Australia Sets 3 Skin Tones for Sun Safety, Cancer Risk

Australia, renowned for its high rates of skin cancer and ethnically diverse population, has introduced updated sun safety guidelines to better address the varying needs of its citizens, especially those with darker skin tones.

Key takeaways:

  • Australia has updated sun exposure guidelines to better reflect the diverse population and varying risks of skin cancer and vitamin D deficiency.
  • Three skin tone categories are defined: highest risk (pale skin), intermediate risk (olive/pale brown skin), and lowest risk (deeply pigmented skin).
  • Sun protection remains crucial for highest risk group, with routine sunscreen use and minimizing outdoor time during peak UV hours. Vitamin D needs can be met through supplements.
  • Intermediate risk group should also use sunscreen during high UV periods but can spend controlled time outdoors for vitamin D.
  • Lowest risk group doesn't need routine sunscreen but may need it for extended outdoor activities. They can safely spend time outdoors for vitamin D.
  • New modelling provides time recommendations for maintaining vitamin D based on skin tone, time of day, and location.
  • Focus on skin cancer prevention remains crucial, but new guidelines allow for personalized advice and address vitamin D concerns.

Why revised advice?

  • Growing research highlights sun exposure benefits beyond vitamin D production.
  • Vitamin D deficiency is common in Australia, despite abundant sunshine.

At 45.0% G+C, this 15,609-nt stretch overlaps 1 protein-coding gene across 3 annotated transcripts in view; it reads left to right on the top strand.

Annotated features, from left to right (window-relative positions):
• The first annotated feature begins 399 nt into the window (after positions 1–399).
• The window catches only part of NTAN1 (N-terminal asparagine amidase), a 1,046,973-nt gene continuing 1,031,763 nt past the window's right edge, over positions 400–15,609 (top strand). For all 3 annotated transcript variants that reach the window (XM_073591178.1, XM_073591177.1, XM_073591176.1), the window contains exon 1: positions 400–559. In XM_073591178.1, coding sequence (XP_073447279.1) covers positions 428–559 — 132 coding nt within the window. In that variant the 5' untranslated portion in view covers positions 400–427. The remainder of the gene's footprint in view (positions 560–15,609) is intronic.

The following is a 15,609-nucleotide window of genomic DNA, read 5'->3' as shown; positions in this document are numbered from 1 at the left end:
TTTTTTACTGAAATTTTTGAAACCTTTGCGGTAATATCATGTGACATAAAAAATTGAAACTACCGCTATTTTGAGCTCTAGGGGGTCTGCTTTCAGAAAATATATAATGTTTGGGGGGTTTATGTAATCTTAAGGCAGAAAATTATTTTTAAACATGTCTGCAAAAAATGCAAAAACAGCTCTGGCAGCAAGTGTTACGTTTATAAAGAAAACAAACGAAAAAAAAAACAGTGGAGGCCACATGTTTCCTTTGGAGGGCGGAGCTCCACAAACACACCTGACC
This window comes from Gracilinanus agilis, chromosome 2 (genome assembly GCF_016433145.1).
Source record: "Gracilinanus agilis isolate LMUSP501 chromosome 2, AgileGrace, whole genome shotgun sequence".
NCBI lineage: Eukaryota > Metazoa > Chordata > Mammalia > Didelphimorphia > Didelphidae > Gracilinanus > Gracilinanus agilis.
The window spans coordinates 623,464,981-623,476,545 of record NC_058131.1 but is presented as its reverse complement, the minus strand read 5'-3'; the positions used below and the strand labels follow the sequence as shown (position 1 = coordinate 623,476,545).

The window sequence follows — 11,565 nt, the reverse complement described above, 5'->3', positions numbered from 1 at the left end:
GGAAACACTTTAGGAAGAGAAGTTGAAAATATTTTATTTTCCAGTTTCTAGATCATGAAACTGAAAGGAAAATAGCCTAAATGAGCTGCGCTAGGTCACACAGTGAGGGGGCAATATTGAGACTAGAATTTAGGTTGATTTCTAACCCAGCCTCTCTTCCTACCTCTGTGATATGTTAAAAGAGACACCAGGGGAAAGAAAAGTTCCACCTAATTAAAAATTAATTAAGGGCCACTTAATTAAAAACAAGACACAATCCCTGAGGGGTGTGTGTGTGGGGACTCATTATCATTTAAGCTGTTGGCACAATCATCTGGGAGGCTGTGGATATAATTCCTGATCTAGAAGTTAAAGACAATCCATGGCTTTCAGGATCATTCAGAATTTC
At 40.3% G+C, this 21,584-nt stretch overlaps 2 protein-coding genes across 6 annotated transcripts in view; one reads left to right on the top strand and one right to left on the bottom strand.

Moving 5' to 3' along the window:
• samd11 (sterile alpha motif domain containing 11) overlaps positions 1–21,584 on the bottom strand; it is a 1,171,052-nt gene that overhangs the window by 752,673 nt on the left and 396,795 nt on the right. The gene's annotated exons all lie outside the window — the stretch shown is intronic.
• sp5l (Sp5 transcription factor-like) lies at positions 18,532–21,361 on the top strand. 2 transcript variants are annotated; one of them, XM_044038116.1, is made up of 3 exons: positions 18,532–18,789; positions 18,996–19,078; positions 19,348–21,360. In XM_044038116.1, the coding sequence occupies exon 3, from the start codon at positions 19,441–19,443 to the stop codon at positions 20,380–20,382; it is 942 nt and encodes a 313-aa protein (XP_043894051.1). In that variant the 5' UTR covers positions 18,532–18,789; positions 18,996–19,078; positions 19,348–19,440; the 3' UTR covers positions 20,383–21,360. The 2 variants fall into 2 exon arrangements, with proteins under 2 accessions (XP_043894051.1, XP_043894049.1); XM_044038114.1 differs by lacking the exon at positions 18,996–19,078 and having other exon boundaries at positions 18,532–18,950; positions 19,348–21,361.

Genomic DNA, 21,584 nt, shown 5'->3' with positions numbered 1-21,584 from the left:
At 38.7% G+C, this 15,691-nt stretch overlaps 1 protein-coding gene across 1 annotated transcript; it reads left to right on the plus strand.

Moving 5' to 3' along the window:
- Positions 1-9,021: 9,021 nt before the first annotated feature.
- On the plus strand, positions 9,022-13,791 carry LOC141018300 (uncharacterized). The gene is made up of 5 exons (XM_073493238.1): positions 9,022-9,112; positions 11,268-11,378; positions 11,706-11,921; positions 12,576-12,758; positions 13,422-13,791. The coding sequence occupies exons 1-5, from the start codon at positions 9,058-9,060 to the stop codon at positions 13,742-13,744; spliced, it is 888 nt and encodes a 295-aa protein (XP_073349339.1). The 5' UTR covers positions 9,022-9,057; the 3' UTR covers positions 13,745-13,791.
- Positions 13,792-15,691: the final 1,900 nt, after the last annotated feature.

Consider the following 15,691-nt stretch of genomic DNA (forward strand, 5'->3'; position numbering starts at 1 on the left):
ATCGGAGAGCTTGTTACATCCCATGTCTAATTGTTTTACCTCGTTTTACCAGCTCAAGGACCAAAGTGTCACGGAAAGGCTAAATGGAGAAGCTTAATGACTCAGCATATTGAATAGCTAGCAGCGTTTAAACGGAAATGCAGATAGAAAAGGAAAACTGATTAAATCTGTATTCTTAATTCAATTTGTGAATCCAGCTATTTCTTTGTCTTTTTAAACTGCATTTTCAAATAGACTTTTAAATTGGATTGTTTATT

• Confusion existed about balancing sun protection with vitamin D needs.
  • Lack of awareness about skin color variations in sun safety advice.

The revised advice, developed by cancer researchers and published in the Australian and New Zealand Journal of Public Health, aims to provide more tailored recommendations for sun exposure based on individual skin types and associated cancer risks. The initiative follows a summit held in 2021, where experts from various fields collaborated to produce a new position statement on sun exposure risks and benefits for Australian adults.

The updated guidelines categorize individuals into three broad groups pictured below:

  1. Highest Risk (Pale Skin): This includes individuals with pale, very sun-sensitive skin that burns easily and rarely or minimally tans. For this group, sun protection is recommended at all times, especially when the UV index is forecast to reach 3 or higher. Vitamin D requirements should be discussed with a doctor, and outdoor time in the early morning can offer mood and circadian rhythm benefits, although it's not effective for vitamin D synthesis.
  2. Intermediate Risk (Olive/Pale Brown Skin): This category includes individuals with darker white or olive skin that sometimes burns but tans to light brown, or light brown skin that burns minimally and tans to moderate brown. Sun protection is recommended, particularly when the UV index is forecast to reach 3 or higher. If outdoors for longer than needed to maintain vitamin D, they should protect themselves using the five sunsmart steps. Obtaining vitamin D can be met by spending time outdoors, and the time required varies depending on several factors such as skin color, location, time of day, and season.
  3. Lowest Risk (Deeply Pigmented Skin): This group comprises individuals with deeply pigmented brown to black skin that rarely or never burns. Routine sunscreen application is generally not needed, except perhaps during extended periods outdoors when the UV index is high. Sunglasses should be used to protect the eyes.

Australia adaptive approach to skin types and cancer risk